A methodical insight into our approach based on listening and analyzing experiences to improve them.
At TSW we talk about experience analysis which means taking care of people’s experiences, welcoming their testimonies in order to improve future digital, physical or hybrid moments.
In many cases, especially when we are dealing with a digital product (sites, apps, prototypes), the way we investigate this experience is a usability test, a methodology that allows us to verify a specific context, both from the in terms of pleasantness and effectiveness.
In reality, however, we can also analyze a non-digital experience with a usability test.
In the usability test, tasks are generally defined, which are nothing more than the usage scenarios for which the digital product has been hypothesized, and the selected participants are asked to try to complete these tasks. It is precisely they, the people, who are the fundamental fulcrum of the experience: in fact, they represent the potential future users.
In fact, every user (which in its Latin origin refers to someone who uses a tool) is the bearer of the needs that we would like to satisfy through our product. Feedback from a participant is priceless and is the key to designing efficiently.
With this method we can get to identify any experience barriers that may occur in trying to complete the tasks. Generally, between 5 and 8 people are enough to bring out more than 80% of usability barriers.
Starting from these assumptions, always valid when we talk about this type of analysis, let’s try to insert the concept of unmoderated usability tests. This method involves sending a link (generated by a special platform) which allows you to submit tasks remotely to people who have been recruited ad hoc.
People who decide to participate will read the task and try to complete it. The result can be categorized as percentages of “Success” or “Failure” for individual tasks. There is also a space for comments, in case someone is particularly motivated. This approach generally requires a large number of participants, although due to the very nature of the survey it can appear to be very cheap.
But what are we leaving out by using the remote variant? Let’s deal with the mere possibility of completing a task, without taking into consideration the pleasure of the experience. We are at a level of investigation that is undoubtedly more superficial.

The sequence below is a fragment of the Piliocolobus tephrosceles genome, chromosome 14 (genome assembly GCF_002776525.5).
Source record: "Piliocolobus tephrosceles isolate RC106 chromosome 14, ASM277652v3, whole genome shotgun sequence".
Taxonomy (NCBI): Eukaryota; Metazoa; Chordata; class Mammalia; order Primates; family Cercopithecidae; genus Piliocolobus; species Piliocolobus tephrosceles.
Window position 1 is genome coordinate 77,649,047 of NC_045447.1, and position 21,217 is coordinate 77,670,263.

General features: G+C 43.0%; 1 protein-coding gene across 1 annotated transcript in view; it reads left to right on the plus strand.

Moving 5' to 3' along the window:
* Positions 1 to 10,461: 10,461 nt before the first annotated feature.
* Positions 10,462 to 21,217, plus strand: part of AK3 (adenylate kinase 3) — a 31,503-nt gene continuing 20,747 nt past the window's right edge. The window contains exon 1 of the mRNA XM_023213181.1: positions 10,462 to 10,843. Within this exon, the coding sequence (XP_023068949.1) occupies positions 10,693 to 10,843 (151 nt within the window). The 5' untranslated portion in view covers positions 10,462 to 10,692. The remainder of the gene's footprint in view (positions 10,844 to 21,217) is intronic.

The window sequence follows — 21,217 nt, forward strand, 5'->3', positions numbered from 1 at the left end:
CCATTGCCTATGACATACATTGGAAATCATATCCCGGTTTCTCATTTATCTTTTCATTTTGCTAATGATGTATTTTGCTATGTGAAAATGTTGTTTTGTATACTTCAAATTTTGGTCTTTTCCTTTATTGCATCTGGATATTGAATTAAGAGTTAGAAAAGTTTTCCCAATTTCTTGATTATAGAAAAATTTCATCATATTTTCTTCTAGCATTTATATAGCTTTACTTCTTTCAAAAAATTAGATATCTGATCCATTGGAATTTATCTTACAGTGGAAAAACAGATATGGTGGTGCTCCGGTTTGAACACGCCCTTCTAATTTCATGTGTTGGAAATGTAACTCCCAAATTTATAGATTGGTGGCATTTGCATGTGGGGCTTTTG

This is why we prefer moderate utility tests: they place the person at the center of a broader listening process, which also evaluates the quality of what one experiences, not just its effectiveness.
The role of our researchers, when they play the role of moderators, is to literally stay close to our client’s client, empathize with him, enabling him to tell us all the perceived, even the uncomfortable ones. The moderator must favor the experience of “think aloud”, a sort of stream of consciousness that is stimulated and encouraged all those times that our participant would normally stop commenting and instead is invited to complete all his thoughts, to make it easier for us to understand.
This is how this type of investigation allows us to go deep into people’s experiences and understand why they happen or don’t happen, and why in that way. Understanding why will be the basis for building a real new alternative. The proposed solution will therefore effectively be the solution to a problem, including its underlying logic, and not just an attempt to technically solve an interface problem.
I’ll give you an emblematic example. The Back, Reply and Share functions are often represented with similar arrows.
If I presented them individually in an unmoderated test, I would probably get very good results in any combination of tasks (eg “Go back”, “Forward”). And probably this result could be dictated by the absence of alternatives and not by our interface. In a moderate test, on the other hand, any perplexity would be absolutely interceptable. And as a result, the element and the interaction with it could actually be improved.
Try to imagine this reasoning on complex dynamics such as the purchase decision. Wouldn’t you really like to understand a little more about why people behave the way they do?
For this reason, in our vision and interpretation of usability tests, we cannot give up the real understanding of our end user’s experience: it would mean losing one of the greatest values we can achieve. And that’s why you’re unlikely to hear us proposing unmoderated tests.